There is a difference in HM english, when comparing it to that of her younger years, but I find it quite endearing.

Like in the Rolf Harris documentary (painting commissioned for her 80th) where asked if seeing herself age bothered her, she replied...'Naaahhh'.

Now, would have Elizabeth ever projected such a wonderfully unrefined sound in her youth?.lol.
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Old 12-05-2006, 10:36 PM
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I think it's funny because my grandmother always speaks with a cockney accent but occassionaly she'll say, "Lorst" or "Orf". For example, she might say, "I waz dahn that noo 'appy shoppa you know, got orf da bus en ar saw Reenee Bones en she sed 'Gawd blimey, arm all lorst on this noo root". So I think generally the estuary accent and the Queen's accent are mingling alot now.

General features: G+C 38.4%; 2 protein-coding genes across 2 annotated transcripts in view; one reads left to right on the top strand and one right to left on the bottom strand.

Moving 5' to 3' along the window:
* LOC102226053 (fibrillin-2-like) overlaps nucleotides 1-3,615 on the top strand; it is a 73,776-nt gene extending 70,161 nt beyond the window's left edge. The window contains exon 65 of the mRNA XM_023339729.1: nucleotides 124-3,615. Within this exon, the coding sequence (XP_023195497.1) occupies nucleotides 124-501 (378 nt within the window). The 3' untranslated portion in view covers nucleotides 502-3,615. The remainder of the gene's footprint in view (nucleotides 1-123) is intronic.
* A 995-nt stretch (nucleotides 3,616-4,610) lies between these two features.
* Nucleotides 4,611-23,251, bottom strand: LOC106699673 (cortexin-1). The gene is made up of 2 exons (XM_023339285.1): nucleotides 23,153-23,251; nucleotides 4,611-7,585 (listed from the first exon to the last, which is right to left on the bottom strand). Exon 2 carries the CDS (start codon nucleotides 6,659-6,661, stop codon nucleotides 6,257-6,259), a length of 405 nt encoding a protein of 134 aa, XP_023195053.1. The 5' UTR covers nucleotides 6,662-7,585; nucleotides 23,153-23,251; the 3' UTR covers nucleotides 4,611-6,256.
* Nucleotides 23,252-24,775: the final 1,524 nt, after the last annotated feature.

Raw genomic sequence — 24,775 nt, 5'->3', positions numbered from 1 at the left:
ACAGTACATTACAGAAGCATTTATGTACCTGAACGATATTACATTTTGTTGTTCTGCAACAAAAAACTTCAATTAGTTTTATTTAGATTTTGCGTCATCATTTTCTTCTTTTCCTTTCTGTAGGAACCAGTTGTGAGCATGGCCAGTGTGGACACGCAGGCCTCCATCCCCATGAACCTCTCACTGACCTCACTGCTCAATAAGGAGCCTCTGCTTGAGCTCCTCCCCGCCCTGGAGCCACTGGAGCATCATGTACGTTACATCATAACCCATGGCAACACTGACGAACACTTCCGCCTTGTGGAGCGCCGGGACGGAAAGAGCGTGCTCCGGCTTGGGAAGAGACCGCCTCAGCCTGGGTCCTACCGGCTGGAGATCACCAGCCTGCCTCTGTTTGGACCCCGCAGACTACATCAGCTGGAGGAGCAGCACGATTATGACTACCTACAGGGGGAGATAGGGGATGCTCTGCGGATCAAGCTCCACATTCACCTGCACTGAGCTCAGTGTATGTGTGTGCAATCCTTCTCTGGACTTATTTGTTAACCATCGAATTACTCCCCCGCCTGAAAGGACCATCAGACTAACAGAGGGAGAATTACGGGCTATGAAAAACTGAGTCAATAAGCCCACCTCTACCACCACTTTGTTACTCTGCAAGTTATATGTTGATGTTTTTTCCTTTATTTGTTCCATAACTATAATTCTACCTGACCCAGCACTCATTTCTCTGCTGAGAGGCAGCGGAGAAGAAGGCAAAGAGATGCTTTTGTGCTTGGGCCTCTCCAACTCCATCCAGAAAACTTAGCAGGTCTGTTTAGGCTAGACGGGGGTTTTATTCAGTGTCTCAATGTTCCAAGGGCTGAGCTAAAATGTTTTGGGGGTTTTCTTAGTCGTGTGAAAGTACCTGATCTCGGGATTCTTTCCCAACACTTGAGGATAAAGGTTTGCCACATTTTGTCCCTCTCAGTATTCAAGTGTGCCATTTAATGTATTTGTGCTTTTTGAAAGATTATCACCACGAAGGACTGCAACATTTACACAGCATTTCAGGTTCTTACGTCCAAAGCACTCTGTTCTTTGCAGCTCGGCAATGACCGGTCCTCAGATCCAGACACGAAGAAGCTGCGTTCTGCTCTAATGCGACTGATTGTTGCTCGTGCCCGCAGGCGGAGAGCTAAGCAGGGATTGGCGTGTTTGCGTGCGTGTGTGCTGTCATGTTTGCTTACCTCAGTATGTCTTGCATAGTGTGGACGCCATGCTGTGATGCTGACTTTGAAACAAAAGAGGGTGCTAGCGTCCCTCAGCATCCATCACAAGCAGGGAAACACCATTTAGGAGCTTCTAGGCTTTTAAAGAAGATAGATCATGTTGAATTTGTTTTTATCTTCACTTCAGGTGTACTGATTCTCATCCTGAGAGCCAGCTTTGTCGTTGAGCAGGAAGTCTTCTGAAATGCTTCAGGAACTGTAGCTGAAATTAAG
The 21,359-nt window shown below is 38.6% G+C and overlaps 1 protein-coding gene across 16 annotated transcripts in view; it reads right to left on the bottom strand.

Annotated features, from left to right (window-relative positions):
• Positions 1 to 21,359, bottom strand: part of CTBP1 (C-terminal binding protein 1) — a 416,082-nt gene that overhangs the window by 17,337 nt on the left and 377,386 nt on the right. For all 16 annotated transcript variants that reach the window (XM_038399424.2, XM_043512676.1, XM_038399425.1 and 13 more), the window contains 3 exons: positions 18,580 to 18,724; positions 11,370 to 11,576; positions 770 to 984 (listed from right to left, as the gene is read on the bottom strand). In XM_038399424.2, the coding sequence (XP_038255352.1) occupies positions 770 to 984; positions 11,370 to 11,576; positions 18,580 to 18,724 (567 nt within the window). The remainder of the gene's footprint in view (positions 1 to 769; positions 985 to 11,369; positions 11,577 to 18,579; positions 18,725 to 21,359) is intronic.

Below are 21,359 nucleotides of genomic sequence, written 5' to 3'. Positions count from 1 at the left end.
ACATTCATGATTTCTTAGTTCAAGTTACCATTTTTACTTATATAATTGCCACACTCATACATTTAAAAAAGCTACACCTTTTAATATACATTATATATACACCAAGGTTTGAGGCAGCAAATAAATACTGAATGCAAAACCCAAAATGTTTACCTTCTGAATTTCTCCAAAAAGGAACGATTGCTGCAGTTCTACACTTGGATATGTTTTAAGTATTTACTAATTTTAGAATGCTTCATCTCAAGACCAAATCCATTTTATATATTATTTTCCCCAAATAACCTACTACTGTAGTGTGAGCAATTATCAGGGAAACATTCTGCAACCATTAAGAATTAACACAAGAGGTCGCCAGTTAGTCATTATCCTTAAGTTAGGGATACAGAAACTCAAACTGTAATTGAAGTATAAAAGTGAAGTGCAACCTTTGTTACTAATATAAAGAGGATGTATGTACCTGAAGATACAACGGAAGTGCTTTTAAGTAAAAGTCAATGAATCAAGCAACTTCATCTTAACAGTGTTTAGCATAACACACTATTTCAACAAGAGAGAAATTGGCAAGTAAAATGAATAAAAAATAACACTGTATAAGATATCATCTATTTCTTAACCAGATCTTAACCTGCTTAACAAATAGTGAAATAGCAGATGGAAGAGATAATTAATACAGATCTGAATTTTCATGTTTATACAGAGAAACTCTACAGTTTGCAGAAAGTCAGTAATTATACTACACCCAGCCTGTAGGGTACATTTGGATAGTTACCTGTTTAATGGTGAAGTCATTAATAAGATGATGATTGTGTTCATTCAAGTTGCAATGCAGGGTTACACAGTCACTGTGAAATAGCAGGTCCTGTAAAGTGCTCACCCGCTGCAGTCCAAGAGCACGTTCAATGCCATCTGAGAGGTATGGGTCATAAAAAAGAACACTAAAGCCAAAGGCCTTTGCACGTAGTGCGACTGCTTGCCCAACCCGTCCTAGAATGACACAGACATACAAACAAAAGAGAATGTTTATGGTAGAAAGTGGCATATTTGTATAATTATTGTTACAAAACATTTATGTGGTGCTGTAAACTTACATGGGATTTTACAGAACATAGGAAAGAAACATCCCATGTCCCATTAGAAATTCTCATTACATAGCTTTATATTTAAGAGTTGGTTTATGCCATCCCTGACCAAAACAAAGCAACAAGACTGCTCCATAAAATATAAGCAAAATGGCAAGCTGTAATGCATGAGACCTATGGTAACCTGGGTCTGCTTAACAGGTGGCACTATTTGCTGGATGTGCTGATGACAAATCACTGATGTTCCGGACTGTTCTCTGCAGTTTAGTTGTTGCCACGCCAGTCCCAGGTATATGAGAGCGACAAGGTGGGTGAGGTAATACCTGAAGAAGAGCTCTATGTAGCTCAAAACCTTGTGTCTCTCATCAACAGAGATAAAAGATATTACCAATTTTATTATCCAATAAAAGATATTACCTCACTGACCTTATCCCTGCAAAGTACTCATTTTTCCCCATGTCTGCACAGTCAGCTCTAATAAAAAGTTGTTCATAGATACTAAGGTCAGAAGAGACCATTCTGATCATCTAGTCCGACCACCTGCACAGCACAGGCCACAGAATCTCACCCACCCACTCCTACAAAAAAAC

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Old 12-06-2006, 01:42 AM
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Quote:
Originally Posted by Madame Royale
Like in the Rolf Harris documentary (painting commisioned for her 80th) where asked if seeing herself age bothered her, she replied...'Naaahhh'.
It's easy to imagine that she picked this one up from Harry.
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Old 12-07-2006, 06:05 AM
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I have a question as regards accents, the fact that the Queen's accent are mingling means that RP is no longer in use?. I know that RP is not the common people accent, but as I am studying to be an english tacher, Im learning RP, and it is of my concern.
thanxs a lot!